Wipeout 2097, Firestarter and the sound of a new gaming era

By Neil Merrett

Wipeout 2097, released on PsOne in 1996, developed by Psygnosis


Firestarter, the aggressive chart-topping anthem of dance music pioneers The Prodigy, was viewed as a herald of the complete moral decline and collapse of British society upon its release in 1996. 

Britain has just about held on as real existential threats have revealed themselves.

However, the terrified moral police of the era could not have known that the track was also of anthem of a new era for videogaming where genre defining chart hits and game soundtracks could be one and the same.

The track’s inclusion on the soundtrack to Psygnosis’ futuristic PsOne racing sequel Wipeout 2097 would largely have gone unnoticed in the moral furore around the fact that the band’s front man – the late Keith Flint – looked a bit scary in a musical video.

By many latter-day accounts, he was a fabulous man.

Yet the predictions of the complete and utter collapse of the nation failed to come to pass and the Prodigy would go on to become known as one of the quintessential and influential forces in British and global dance music for decades with their fusion of musical styles from metal to Asian drumming.

Enter the Playstation

The original Wipeout game, released as a UK launch title with the original PlayStation in 1995, was a technical marvel from a visual perspective – highlighting the graphical flair and fast-paced gameplay of the new CD-based console. 

The game’s futuristic rocket vehicles would float at high speeds around garish neon-clad futuristic cityscapes and industrial courses in a way that wasn’t possible on the beloved Super Nintendo and Sega Megadrive with their limited cartridge space. 

But it was the music that really shined.

Jacko and Sonic 3

Sonic the Hedgehog 3 had earlier in the decade flirted with the possibility of bringing in Michael Jackson to provide his creative flair to the in-game music within the abilities of Sega’s plucky 16-bit console.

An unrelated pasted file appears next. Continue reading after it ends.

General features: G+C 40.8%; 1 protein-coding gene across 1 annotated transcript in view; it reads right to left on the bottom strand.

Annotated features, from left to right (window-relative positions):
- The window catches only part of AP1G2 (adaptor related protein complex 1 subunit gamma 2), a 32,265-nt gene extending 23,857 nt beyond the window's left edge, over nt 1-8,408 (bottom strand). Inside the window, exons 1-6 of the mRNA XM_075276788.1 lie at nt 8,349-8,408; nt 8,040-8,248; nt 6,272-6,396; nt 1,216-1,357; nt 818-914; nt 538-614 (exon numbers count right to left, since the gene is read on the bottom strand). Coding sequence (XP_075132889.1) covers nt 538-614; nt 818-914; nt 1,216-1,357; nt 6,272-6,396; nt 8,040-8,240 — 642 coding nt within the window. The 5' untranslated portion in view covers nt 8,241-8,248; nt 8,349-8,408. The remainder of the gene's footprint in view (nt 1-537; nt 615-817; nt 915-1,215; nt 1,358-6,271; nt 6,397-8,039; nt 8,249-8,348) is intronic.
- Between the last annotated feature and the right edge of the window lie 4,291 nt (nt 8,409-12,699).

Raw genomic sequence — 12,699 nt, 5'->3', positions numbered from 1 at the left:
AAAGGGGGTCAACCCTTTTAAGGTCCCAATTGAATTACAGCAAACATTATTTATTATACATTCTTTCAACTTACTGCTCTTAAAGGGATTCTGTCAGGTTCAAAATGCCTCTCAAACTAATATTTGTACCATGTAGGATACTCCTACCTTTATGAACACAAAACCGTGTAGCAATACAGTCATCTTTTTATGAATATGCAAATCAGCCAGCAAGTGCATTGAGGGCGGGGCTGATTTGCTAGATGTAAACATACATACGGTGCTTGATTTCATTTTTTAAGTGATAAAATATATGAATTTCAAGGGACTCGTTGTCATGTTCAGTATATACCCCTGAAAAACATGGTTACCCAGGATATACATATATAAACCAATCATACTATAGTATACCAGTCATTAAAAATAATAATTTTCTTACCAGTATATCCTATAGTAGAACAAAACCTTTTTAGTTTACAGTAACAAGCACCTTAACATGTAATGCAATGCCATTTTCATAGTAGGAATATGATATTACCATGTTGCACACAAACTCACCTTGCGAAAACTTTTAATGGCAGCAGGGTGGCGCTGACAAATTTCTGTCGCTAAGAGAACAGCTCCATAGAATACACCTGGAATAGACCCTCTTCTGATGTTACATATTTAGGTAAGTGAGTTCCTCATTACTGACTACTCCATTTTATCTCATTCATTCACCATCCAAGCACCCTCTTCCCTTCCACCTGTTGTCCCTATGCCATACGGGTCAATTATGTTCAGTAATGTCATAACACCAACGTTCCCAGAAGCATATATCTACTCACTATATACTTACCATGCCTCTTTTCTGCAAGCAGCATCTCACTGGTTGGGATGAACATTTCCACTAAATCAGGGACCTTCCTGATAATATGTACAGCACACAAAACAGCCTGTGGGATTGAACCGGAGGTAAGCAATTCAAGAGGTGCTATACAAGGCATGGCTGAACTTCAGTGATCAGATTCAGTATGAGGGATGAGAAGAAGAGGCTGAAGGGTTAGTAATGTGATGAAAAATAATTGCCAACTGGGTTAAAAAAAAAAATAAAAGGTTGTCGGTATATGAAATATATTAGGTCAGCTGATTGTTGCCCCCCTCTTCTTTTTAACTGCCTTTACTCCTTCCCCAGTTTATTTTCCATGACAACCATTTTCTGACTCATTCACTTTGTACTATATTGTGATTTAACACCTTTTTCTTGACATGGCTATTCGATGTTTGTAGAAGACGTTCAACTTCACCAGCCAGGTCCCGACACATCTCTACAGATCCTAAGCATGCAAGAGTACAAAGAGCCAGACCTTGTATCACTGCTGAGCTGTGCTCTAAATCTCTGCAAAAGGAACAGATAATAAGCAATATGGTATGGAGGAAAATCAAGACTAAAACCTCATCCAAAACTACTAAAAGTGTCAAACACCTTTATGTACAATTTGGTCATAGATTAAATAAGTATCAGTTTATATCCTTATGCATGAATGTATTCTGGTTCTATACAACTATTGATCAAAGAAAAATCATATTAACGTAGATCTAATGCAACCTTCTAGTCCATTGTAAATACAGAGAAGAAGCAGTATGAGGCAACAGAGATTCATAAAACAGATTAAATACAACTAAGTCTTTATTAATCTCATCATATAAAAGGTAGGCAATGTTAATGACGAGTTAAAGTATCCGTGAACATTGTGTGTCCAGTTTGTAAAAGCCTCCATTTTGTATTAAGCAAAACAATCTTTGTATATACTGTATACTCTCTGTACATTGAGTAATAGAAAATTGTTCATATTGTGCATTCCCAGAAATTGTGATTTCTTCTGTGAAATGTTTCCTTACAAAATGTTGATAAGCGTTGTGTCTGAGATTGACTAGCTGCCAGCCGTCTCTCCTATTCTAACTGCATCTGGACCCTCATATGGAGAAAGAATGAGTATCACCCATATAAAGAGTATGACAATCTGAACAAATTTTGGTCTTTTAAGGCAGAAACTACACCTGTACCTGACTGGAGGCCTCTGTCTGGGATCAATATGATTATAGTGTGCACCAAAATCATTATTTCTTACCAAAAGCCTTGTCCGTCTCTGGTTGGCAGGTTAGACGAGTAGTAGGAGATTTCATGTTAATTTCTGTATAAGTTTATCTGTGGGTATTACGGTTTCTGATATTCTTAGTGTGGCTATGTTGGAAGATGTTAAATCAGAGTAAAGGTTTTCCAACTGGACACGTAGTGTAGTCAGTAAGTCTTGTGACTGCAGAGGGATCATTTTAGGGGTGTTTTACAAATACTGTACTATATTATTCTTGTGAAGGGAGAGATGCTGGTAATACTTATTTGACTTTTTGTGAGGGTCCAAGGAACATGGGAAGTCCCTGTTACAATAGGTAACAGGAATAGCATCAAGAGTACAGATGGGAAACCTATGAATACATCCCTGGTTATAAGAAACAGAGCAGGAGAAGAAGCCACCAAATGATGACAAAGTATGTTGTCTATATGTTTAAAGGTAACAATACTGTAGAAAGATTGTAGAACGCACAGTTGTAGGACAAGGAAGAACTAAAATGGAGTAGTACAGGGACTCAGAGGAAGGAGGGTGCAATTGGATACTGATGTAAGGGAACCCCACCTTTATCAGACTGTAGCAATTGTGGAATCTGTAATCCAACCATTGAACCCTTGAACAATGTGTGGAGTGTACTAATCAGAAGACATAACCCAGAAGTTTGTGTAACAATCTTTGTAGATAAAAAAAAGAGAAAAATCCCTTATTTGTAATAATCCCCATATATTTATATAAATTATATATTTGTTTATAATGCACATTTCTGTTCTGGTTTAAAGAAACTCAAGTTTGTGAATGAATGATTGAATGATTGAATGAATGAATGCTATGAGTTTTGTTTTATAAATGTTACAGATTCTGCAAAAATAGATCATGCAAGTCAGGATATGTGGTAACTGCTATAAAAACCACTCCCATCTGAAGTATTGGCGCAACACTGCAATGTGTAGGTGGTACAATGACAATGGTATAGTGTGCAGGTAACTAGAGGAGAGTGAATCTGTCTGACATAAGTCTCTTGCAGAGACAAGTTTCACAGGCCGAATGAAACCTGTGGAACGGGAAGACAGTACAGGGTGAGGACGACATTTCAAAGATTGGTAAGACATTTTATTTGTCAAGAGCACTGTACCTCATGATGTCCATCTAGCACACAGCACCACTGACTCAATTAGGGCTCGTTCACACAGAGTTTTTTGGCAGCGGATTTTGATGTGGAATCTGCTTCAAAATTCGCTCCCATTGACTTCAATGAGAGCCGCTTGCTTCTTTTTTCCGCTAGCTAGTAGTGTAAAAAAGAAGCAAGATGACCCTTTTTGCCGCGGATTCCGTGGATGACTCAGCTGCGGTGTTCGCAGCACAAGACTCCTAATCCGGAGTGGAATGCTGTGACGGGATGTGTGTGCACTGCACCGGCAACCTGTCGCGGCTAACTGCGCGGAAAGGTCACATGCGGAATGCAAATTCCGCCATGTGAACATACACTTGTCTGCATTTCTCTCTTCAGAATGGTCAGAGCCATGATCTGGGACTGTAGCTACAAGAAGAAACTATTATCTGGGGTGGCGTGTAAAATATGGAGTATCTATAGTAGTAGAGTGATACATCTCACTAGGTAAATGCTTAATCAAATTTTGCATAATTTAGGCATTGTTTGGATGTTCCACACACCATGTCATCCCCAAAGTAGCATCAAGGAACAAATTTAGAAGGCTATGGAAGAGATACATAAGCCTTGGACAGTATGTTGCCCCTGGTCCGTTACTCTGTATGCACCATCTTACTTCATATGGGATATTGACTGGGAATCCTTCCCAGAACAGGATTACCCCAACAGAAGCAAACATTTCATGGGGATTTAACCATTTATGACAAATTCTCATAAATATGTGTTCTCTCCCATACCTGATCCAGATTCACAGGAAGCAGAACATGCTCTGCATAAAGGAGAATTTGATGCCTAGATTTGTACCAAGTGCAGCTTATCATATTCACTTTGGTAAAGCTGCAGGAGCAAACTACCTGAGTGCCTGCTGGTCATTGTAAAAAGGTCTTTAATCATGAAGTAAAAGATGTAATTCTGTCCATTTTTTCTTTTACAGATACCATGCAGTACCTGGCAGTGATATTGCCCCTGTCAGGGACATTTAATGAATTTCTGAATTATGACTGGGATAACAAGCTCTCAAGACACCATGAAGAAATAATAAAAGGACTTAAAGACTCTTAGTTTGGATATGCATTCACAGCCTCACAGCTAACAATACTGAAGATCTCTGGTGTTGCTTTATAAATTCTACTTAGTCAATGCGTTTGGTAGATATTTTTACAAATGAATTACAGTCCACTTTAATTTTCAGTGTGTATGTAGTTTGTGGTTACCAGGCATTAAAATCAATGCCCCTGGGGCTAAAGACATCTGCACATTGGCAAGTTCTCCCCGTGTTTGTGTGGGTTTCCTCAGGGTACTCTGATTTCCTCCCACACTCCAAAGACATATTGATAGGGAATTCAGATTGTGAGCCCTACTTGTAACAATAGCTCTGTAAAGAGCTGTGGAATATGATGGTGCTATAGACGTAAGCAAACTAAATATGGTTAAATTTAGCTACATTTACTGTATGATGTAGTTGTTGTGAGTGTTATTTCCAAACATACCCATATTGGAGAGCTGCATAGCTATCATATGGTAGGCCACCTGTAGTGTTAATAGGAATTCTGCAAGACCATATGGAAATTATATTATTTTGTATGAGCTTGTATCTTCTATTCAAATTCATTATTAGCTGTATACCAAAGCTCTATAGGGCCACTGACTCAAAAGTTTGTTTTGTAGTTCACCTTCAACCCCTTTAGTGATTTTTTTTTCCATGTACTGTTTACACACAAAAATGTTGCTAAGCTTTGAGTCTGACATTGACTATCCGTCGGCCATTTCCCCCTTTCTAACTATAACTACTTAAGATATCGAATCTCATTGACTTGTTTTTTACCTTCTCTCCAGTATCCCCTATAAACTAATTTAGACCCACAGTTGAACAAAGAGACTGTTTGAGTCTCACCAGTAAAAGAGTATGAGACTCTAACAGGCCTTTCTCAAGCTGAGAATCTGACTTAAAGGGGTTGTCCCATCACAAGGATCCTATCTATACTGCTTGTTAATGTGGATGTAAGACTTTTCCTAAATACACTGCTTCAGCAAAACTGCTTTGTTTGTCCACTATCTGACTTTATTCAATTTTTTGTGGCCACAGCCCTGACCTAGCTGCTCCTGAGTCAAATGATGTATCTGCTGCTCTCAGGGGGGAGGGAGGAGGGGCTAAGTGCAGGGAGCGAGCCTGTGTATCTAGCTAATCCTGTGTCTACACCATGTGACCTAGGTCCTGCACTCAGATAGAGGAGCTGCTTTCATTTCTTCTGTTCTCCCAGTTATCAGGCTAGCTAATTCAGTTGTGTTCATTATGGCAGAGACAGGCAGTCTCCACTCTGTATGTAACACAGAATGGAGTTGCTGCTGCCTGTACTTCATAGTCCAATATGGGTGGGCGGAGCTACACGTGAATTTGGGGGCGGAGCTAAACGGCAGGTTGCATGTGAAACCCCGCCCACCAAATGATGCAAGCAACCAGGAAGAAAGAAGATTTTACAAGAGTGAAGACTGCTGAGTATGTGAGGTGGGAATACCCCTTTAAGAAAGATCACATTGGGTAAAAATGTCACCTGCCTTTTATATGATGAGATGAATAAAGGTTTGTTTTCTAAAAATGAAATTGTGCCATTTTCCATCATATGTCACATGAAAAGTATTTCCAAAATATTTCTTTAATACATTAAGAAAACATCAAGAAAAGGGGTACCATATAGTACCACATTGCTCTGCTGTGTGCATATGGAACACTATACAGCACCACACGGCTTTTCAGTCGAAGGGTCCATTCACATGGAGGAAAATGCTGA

As Digitiser would later find, this proposed idea was later ditched – allegedly on the basis of both technical issues and ethical concerns about allegations facing Jackson at the time.

But even at this stage, there was a growing hunger for ever more dynamic music to match the ambition of a new generation of videogames. Even in Wipeout’s earliest form, the series was already making use of some of the biggest names in dance music with Orbital and the Chemical Brothers contributing tracks that the system’s CD-based games could play back as if they were coming straight from the radio or MTV.

But it was Firestarter, included as an instrumental on the second Wipeout game. that arguably hit home what was happening to not only the music of videogames, but a wider stylistic and cultural revolution that was changing the style of games and the demographic those playing them.

Perhaps games could also be a legitimate art form and cultural force in the UK – if they could look and sound that good.

Surging and eerily industrial – the instrumental version of Firestarter used in the game served almost as an anthem of a brave new world that would now be possible in games via the relative storage power of one, or perhaps several CDs.

The old ways and limits of doing thing were disappearing and in their place was the chart-topping fury and pioneering spirit of one of British Music’s biggest names.

Gaming never looked back.

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